Clinging creates tension because it flies in the face of change.
When we cling, we presuppose its possible for things to always stay the same. We want things to stay the same – our possessions, our lovers, perfect moments, our job or good fortune. So we close up around it. We try to suspend time and life to keep what we like in place.
Counter to this, we cling to the hope that bad things won’t happen – that time and the natural entropy of life won’t take away the things we’re attached to. But the natural loss that life exacts is relentless. The healthy become sick, and the sick become healthy. Money comes, then it goes. Houses that are built to last eventually crumble and are demolished. Luck comes and then it goes. Moods change. Empires rise and fall. Life itself, as precious as it is, is eventually lost.
So then, to cling to anything is to create suffering. It’s a fact of life. And most of us learn to live with it – or through it.
But the odd thing is, as much as we accept it as a fact of life, many of us don’t accept it when it comes to meditation. We meditate in the hope that good things will happen – that we’ll have the blissful feeling we had yesterday. That we’ll feel the incredible sense of expansion that happened.
Or, alternately, we meditate in the hope that it will free us from pain and angst – that it will heal us and make us whole.
Whatever it is, it’s all the same thing – it’s clinging. And clinging is a fearful state, however subtle. Either fear of not getting what we want, or fear of getting what we don’t want.
And any kind of fear creates tension in our mind and in our body, and removes any potential for stillness to arise.
Our problem is, we’ve been born into a culture that encourages clinging of all kinds. We’re conditioned to win what we desire, then defend and cling to what we’ve won, and keep on winning. We’re conditioned to cling to pleasure and avoid discomfort, and we’re used to getting instant results. Take a pill and pain goes away. Flick a switch and light goes on. Turn a tap and water appears.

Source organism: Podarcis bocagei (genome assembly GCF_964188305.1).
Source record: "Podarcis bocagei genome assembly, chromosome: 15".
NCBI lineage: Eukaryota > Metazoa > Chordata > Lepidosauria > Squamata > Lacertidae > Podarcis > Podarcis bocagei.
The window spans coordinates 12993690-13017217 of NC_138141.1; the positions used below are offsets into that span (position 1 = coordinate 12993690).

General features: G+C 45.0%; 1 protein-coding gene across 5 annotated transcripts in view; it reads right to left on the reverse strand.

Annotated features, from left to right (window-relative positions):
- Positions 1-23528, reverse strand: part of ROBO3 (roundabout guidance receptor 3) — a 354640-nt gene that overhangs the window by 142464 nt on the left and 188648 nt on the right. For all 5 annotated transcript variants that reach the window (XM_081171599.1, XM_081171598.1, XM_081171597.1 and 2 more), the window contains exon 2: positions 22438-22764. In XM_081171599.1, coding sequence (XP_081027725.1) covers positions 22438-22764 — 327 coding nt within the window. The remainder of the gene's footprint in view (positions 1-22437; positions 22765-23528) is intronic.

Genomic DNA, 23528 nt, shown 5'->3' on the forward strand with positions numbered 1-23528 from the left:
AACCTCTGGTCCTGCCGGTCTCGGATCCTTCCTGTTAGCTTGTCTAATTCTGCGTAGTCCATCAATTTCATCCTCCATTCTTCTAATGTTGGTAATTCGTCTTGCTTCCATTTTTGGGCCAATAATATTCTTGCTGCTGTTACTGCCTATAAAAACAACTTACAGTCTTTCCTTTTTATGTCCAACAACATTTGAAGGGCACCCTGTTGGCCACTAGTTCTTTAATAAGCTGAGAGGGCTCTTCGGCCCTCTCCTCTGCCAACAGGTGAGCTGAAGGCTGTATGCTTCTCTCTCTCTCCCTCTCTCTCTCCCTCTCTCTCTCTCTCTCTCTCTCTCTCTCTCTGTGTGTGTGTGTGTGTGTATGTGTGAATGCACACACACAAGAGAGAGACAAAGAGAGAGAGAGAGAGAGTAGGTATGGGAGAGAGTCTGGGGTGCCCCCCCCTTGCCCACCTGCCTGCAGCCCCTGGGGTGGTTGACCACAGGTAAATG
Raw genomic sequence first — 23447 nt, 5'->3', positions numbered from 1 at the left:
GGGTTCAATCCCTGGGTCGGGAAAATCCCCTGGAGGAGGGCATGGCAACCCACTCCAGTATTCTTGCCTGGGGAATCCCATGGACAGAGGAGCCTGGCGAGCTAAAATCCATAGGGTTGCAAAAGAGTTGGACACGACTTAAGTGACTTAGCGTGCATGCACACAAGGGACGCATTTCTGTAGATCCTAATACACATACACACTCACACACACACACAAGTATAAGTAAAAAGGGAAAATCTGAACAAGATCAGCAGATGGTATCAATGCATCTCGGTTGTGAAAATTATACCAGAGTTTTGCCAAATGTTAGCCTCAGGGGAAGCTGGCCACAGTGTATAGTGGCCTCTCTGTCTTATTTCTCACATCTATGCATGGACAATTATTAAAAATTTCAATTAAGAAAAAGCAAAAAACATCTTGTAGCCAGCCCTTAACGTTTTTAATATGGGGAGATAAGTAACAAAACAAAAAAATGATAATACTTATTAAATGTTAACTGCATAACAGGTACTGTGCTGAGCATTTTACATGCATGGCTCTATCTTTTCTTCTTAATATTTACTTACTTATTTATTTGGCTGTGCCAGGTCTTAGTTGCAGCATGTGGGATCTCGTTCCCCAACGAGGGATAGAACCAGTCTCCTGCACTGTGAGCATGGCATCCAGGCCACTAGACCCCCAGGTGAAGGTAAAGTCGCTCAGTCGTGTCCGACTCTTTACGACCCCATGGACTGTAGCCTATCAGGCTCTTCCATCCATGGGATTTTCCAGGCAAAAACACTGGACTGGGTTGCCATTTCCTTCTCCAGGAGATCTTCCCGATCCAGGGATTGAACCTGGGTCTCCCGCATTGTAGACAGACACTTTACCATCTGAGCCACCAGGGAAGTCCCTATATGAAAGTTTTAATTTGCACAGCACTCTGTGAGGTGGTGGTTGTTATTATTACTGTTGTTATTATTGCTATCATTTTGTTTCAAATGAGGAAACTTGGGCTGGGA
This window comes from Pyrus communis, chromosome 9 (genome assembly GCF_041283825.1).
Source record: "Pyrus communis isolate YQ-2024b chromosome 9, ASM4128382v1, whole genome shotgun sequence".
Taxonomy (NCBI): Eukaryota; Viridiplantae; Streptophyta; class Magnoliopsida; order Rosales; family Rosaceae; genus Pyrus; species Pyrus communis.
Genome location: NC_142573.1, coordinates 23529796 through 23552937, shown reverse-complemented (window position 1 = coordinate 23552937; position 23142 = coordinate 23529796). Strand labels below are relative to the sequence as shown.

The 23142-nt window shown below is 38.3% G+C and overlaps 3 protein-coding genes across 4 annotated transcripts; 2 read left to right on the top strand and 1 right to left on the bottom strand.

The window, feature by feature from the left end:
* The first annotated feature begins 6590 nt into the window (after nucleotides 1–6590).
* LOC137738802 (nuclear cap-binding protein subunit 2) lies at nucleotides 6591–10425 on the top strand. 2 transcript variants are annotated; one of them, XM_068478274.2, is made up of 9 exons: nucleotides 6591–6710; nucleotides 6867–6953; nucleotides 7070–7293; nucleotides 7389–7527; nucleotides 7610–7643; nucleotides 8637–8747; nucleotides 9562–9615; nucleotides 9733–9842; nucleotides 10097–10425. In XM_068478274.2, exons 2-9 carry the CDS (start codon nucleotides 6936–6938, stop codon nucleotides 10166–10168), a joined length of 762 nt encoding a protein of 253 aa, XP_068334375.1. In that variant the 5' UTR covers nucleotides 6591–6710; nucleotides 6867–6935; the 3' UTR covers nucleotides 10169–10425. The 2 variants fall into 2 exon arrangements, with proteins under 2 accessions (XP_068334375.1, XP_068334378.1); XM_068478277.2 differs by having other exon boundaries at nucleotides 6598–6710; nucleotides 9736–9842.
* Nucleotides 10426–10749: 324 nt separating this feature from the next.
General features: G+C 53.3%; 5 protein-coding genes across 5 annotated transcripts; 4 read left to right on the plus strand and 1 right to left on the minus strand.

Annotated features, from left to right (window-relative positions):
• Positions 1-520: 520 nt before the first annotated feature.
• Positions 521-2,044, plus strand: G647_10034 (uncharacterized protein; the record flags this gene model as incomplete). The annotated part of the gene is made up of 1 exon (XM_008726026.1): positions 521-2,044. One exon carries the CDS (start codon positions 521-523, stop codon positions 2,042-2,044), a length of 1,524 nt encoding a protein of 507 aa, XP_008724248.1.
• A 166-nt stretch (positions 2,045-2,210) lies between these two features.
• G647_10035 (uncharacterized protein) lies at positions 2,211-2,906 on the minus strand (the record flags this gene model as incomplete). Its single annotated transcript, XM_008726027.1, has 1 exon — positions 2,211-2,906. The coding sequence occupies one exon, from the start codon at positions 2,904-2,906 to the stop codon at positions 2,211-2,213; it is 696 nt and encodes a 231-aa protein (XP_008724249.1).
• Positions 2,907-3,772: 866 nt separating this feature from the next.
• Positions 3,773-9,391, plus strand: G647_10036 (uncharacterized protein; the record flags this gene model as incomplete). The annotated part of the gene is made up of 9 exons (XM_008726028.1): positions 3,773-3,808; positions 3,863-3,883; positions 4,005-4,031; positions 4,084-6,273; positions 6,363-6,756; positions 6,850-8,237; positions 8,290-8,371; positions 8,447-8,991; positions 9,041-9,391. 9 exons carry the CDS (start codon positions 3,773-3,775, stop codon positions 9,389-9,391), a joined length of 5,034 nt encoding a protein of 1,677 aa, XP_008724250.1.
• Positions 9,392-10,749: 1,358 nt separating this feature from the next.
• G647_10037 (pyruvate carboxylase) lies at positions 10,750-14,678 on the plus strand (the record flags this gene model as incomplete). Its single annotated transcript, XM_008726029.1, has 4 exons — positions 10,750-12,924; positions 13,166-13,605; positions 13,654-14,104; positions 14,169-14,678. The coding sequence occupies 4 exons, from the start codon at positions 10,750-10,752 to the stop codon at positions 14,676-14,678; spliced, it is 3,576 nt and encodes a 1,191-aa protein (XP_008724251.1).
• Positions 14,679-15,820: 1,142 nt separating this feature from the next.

We accept this conditioning as normal, because everybody else is doing the same thing. So we’re used to the anxiety it creates in us – simply because we don’t know any better. After all, it’s the life we’ve been born into.
And this is why many of us find meditation quite difficult when we begin. We suffer in meditation, because with these kinds of expectations of instant satisfaction, and fear of not getting what we want, right away we’re behind the eight ball, because all of it absolutely reeks of tension and clinging. And as I said, stillness will never respond to a clinging mentality, because we’re trying to meditate with an anxious and needy state of mind.
As I’ve said before, our primary purpose in meditation is learn how to let go.
Let go of what?
Let go of everything … pain, pleasure, happiness, bliss, anger, sadness, brilliance, the past, the future, worries, dreams, aspirations. For the time you’re meditating, let go of everything. That’s the practice.
A thought arises?
As soon as your attention connects with it, let go. Return your attention to the breath,
Your attention goes to an itch, a twinge, an ache or a flush of pleasure?
Let go. Return to the breath. The breath is the only thing we cling to – for the moment.
So why do we let go of everything? Why can’t we just let go of the bad stuff, while clinging to the good stuff?
Because whether good or bad, the deeper mind doesn’t discriminate. Clinging is a habit – and habits don’t recognize ‘good’ or ‘bad’. They simply register that a certain action is taken. So if we’re clinging to something, whether good or bad, the mind naturally reinforces the habit.
So in meditation practice we let go of everything – even, eventually, the breath and the conscious act of letting go itself. And stillness comes.
Until it goes.
And we start all over again, letting go of everything, and returning to the breath.
‘BEING STILL – MEDITATION THAT MAKES SENSE’, Roger’s new book, is available now.
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